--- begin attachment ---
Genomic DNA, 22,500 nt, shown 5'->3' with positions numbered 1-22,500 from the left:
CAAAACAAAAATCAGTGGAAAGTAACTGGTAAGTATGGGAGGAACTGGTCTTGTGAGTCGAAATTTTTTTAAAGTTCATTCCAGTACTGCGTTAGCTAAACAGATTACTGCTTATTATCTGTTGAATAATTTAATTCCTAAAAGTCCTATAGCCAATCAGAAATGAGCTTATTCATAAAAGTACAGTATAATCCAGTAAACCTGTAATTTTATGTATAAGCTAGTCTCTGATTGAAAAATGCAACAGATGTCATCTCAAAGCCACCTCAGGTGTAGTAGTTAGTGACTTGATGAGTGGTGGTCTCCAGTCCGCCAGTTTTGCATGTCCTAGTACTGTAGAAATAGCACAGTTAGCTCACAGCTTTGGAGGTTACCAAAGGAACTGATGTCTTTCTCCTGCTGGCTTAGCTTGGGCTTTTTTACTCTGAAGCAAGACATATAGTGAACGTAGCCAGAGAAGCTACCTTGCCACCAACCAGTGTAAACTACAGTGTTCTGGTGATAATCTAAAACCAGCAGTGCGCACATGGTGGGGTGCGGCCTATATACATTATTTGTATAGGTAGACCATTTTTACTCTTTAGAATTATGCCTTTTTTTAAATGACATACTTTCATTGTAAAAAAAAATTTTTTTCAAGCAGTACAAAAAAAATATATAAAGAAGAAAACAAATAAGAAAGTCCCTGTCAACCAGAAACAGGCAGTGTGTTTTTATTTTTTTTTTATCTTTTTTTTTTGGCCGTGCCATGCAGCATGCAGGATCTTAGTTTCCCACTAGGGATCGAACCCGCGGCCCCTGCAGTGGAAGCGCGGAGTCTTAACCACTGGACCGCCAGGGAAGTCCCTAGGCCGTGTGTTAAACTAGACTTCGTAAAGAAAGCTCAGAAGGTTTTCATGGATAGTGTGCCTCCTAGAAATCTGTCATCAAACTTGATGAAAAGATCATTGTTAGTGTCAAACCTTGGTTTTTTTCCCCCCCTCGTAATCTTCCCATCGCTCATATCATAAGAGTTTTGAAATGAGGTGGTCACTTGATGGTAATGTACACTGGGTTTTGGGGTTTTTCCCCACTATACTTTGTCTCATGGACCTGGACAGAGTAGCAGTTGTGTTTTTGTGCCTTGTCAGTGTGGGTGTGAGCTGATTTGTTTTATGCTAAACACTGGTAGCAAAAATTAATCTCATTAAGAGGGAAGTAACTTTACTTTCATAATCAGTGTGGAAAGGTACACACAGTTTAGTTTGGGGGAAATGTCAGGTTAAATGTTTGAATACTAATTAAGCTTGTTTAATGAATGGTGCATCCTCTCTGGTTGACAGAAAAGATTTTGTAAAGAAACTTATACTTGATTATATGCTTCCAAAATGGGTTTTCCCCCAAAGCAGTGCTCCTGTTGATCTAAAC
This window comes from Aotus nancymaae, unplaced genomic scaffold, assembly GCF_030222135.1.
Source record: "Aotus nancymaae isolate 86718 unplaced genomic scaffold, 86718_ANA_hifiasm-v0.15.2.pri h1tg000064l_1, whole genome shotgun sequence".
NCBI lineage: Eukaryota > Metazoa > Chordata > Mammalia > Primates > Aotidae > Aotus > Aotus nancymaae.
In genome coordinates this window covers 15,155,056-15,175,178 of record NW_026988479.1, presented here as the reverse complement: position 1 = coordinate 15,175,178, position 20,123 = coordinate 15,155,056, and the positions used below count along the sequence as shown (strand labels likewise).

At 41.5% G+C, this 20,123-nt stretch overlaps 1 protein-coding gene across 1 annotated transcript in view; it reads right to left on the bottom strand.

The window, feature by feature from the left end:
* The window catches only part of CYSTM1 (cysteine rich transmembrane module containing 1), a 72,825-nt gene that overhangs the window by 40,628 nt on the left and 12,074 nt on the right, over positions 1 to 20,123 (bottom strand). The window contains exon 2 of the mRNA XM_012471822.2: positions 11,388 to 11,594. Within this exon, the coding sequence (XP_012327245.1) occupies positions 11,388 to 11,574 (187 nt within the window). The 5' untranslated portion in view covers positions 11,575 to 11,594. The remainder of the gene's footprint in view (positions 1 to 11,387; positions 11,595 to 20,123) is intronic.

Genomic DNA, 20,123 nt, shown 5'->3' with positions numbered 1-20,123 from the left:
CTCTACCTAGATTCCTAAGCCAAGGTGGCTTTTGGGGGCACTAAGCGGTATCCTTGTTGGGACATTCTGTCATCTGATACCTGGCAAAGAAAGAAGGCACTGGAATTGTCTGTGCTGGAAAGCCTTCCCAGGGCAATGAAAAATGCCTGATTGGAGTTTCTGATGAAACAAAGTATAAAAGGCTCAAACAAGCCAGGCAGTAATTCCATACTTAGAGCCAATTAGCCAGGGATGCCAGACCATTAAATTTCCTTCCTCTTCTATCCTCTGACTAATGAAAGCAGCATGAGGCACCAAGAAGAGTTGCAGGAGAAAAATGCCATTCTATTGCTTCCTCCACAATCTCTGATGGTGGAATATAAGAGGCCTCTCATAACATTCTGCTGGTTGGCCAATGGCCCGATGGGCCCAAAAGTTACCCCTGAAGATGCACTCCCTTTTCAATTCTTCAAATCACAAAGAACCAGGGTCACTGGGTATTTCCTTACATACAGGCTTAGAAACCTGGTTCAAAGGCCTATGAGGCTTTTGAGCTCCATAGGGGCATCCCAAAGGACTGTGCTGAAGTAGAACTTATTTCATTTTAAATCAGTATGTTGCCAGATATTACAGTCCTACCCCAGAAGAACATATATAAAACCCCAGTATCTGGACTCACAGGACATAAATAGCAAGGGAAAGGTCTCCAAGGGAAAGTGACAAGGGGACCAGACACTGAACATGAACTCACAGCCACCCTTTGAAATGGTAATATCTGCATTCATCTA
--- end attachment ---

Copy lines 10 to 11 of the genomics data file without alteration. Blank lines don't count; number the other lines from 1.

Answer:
Genomic DNA, 20,123 nt, shown 5'->3' with positions numbered 1-20,123 from the left:
CTCTACCTAGATTCCTAAGCCAAGGTGGCTTTTGGGGGCACTAAGCGGTATCCTTGTTGGGACATTCTGTCATCTGATACCTGGCAAAGAAAGAAGGCACTGGAATTGTCTGTGCTGGAAAGCCTTCCCAGGGCAATGAAAAATGCCTGATTGGAGTTTCTGATGAAACAAAGTATAAAAGGCTCAAACAAGCCAGGCAGTAATTCCATACTTAGAGCCAATTAGCCAGGGATGCCAGACCATTAAATTTCCTTCCTCTTCTATCCTCTGACTAATGAAAGCAGCATGAGGCACCAAGAAGAGTTGCAGGAGAAAAATGCCATTCTATTGCTTCCTCCACAATCTCTGATGGTGGAATATAAGAGGCCTCTCATAACATTCTGCTGGTTGGCCAATGGCCCGATGGGCCCAAAAGTTACCCCTGAAGATGCACTCCCTTTTCAATTCTTCAAATCACAAAGAACCAGGGTCACTGGGTATTTCCTTACATACAGGCTTAGAAACCTGGTTCAAAGGCCTATGAGGCTTTTGAGCTCCATAGGGGCATCCCAAAGGACTGTGCTGAAGTAGAACTTATTTCATTTTAAATCAGTATGTTGCCAGATATTACAGTCCTACCCCAGAAGAACATATATAAAACCCCAGTATCTGGACTCACAGGACATAAATAGCAAGGGAAAGGTCTCCAAGGGAAAGTGACAAGGGGACCAGACACTGAACATGAACTCACAGCCACCCTTTGAAATGGTAATATCTGCATTCATCTA